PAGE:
'White Boy Rick' film review: McConaughey steals this '80s drug underworld drama
The frustration of the true crime drama "White Boy Rick" (opens in theaters Sept. 14) is not with its stellar ensemble cast - the film squanders fine performances on a wandering story of a teen criminal.
In short: Based on the true story of Detroit-area teenager street hustler, FBI informant and drug kingpin Richard Wershe Jr. (Richie Merritt). Also stars Matthew McConaughey, Bel Powley and Jennifer Jason Leigh.
To put into some perspective the scale of talent in this film, the supporting cast includes several Academy Award nominees: Bruce Dern, Piper Laurie and Jennifer Jason Leigh - not to mention actors nominated for other prestigious awards (Bel Powley, Eddie Marsan, RJ Cyler and Brian Tyree Henry). To be clear: each of these actors excel in their roles -- however, this script doesn't give these performers much to work with, leaving these great actors to work with meager roles.
Dern is an angry grandfather. Laurie is a doting grandmother. Leigh is the good cop. Henry is the hard-nosed cop. Marsan is a Miami-connected crime contact. Cyler is Rick's best friend(?). It's not exaggeration to say these characters have next to no depth - they are paper-thin roles that merely nudge the plot forward from scene to scene. If the strength of "White Boy Rick" is its ensemble cast, then it's in spite of the shallow script that reduces many of its characters to near caricatures.
Richie Merritt is perfectly cast as the confident if immature titular character - but of course McConaughey steals the movie with his turn as Rick's fast-talking, low-life gun dealing father. The film's architecture is theoretically about Richard Wershe Jr's arc from high school dropout to criminal kingpin, but it's his father's story that is infused with anything approximating pathos and tragedy. A re-edit of this film would focus on Wershe Sr's hopes and failings as a father and make the film about him. "White Boy Rick" only has dramatic depth when it wades into the father-son relationship between young Rick and his loser father with a dream of owning a video store. Merritt solidly sells himself as a cocky up-and-coming criminal - but McConaughey is the heart of this film.
That said, the film we're left with is the story of young Rick's journey from dropout to kingpin - which really should be more compelling than the story as presented. The problem with "White Boy Rick" is the overall goal of the titular character isn't clear - his actions are simply in response to a couple plot points. His aspirations are super vague and his motivations -- moments that apparently compel his actions for the rest of the film -- are only briefly touched upon and exist mainly in the background. Relegating the very reason Rick enters the drug trade or cooperates with the FBI to the background robs the film of character tension and weakens character dynamics. The end product is just a "and then" movie based on real events -- "Rick meets some criminals and then he works with the FBI and then he does some criminal stuff and then he sells drugs and then" blah blah blah.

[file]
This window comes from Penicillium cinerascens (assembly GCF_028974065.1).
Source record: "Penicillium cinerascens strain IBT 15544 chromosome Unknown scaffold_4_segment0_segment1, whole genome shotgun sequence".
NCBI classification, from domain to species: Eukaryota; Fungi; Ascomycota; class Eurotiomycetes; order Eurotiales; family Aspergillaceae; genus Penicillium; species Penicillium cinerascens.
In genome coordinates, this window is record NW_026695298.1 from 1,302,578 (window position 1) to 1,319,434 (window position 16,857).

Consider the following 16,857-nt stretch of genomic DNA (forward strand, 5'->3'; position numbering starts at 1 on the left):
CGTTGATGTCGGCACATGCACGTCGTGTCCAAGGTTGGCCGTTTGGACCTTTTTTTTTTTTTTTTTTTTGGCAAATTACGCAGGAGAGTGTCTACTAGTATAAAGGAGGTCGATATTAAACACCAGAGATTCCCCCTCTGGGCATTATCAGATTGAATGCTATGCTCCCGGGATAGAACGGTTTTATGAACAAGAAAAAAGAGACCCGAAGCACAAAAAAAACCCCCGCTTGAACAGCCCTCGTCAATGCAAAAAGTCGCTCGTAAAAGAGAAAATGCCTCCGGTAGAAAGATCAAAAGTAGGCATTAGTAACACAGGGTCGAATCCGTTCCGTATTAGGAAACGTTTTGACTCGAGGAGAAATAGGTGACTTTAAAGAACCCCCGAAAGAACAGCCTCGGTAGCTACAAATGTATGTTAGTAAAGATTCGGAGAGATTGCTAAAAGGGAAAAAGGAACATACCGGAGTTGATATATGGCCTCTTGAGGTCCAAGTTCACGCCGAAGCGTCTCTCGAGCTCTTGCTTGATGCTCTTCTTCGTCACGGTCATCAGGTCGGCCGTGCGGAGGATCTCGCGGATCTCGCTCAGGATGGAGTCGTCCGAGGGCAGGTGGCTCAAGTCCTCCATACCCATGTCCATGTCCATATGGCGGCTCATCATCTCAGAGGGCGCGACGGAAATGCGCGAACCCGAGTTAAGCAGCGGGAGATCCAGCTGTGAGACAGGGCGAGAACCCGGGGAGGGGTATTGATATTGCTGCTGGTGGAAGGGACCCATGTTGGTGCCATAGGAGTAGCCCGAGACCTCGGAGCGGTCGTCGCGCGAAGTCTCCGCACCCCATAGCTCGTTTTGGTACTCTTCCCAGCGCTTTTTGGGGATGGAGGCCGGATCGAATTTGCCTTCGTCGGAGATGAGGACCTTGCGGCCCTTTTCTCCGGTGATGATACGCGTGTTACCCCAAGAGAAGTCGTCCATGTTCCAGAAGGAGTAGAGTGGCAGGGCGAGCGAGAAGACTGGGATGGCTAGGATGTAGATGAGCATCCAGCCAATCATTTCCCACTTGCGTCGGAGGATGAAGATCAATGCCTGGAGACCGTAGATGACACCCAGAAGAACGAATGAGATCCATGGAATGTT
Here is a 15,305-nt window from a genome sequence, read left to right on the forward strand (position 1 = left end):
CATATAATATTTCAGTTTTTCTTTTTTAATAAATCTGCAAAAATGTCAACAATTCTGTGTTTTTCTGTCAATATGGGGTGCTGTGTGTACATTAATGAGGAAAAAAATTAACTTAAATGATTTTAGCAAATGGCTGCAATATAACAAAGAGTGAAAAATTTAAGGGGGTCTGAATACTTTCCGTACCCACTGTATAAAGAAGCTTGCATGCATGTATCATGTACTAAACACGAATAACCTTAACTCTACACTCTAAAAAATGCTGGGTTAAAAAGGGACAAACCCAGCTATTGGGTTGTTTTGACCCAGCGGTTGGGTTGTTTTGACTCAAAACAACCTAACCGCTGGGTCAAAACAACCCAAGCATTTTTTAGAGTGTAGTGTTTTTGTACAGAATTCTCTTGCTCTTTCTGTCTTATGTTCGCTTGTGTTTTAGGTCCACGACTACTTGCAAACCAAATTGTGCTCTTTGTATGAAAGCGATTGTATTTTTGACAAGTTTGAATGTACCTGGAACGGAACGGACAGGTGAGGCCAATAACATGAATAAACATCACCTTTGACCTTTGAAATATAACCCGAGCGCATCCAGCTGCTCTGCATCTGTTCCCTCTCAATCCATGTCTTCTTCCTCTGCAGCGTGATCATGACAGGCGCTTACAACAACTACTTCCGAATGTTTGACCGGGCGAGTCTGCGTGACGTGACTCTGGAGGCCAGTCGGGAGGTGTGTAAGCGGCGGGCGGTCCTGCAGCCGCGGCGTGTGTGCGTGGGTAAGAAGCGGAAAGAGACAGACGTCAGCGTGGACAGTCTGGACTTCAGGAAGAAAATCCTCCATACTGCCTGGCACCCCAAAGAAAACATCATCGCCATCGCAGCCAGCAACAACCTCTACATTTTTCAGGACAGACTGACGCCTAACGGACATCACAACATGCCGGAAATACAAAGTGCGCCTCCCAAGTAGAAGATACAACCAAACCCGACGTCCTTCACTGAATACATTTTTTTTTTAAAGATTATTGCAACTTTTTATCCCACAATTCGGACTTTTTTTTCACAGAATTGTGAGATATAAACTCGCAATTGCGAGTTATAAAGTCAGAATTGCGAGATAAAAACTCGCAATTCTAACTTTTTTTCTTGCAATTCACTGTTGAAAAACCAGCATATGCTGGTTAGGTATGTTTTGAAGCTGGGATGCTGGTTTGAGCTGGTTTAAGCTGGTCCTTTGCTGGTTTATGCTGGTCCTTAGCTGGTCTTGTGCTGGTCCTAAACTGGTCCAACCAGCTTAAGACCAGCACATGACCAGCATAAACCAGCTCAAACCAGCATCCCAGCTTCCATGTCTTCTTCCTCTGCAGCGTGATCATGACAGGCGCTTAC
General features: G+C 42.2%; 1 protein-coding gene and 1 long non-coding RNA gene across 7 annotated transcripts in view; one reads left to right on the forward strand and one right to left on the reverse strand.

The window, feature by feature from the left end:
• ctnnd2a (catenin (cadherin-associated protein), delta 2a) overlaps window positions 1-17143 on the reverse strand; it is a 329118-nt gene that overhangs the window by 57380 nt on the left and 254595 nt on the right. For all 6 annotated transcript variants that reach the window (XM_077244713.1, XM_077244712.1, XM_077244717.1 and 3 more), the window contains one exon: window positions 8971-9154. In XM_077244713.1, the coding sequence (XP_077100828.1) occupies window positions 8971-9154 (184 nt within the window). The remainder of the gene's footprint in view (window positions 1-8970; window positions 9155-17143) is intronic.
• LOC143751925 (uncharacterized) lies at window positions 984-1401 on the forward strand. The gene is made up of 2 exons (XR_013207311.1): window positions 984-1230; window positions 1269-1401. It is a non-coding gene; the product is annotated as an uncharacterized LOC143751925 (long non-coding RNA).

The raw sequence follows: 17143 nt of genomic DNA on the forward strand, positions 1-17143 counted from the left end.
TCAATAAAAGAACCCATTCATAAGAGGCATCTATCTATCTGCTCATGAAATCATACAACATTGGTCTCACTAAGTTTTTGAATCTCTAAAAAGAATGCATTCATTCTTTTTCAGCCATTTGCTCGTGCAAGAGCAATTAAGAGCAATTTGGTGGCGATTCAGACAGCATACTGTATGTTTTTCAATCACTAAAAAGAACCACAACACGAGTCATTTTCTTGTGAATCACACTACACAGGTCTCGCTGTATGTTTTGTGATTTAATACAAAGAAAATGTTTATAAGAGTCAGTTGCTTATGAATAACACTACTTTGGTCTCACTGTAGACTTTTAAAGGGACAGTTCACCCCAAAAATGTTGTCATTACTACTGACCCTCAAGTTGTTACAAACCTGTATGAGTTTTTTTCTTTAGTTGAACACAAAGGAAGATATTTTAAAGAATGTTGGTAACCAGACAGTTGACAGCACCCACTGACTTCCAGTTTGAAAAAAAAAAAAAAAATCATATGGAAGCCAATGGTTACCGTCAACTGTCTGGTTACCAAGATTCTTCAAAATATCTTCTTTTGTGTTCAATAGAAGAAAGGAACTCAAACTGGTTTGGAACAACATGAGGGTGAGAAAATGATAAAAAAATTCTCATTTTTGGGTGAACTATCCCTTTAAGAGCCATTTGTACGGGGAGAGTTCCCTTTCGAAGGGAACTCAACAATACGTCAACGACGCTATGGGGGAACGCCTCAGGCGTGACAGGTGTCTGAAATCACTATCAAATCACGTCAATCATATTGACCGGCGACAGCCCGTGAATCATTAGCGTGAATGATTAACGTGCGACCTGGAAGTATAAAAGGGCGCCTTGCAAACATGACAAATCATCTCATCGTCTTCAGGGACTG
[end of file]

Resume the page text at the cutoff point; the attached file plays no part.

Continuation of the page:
The cumulative effect of just glossing over critical plot points is a film that never develops plot points. At one point, Rick is compared to Al Capone - but the film doesn't justify that comparison or make a case that the comparison itself is unjustified. Rick's time as an alleged "kingpin" is summed up in hasty montage, where he wears gaudy jewelry and has stacks of money. His influence is never specified - the movie is satisfied in summing up his kingpin phase with a frustratingly vague montage. An entire b-plot involves Rick's sister and her full-blown addiction -- a painful event for Rick and his father. That said, the film makes zero attempt to connect his sister's crippling drug addiction with Rick's own venture in drug dealing. The audience is supposed to believe Rick is selling drugs to help his family - but drugs have destroyed his sister's life ... and the film neglects that conflict.
Because this film is based on a true story, well, the film had to end in a very specific way. "White Boy Rick" makes a halfhearted attempt to deliver a commentary about the criminal justice system based on what happened to Rick in real life -- but its message doesn't have the impact it probably should. The minimum amount of groundwork is laid to justify the film's commentary on mandatory minimum prison sentences - but given the lazy effort, the ending commentary is a bit of a misfire.
Final verdict: A great ensemble cast effort is lost on this muddled true crime story. “White Boy Rick” bills itself as an unbelievable tale of a kid informant and drug kingpin, but this lackluster crime drama goes through the motions of other better informant or drug kingpin stories.
"White Boy Rick" has a running time of 110 minutes and is rated R for language throughout, drug content, violence, some sexual references, and brief nudity.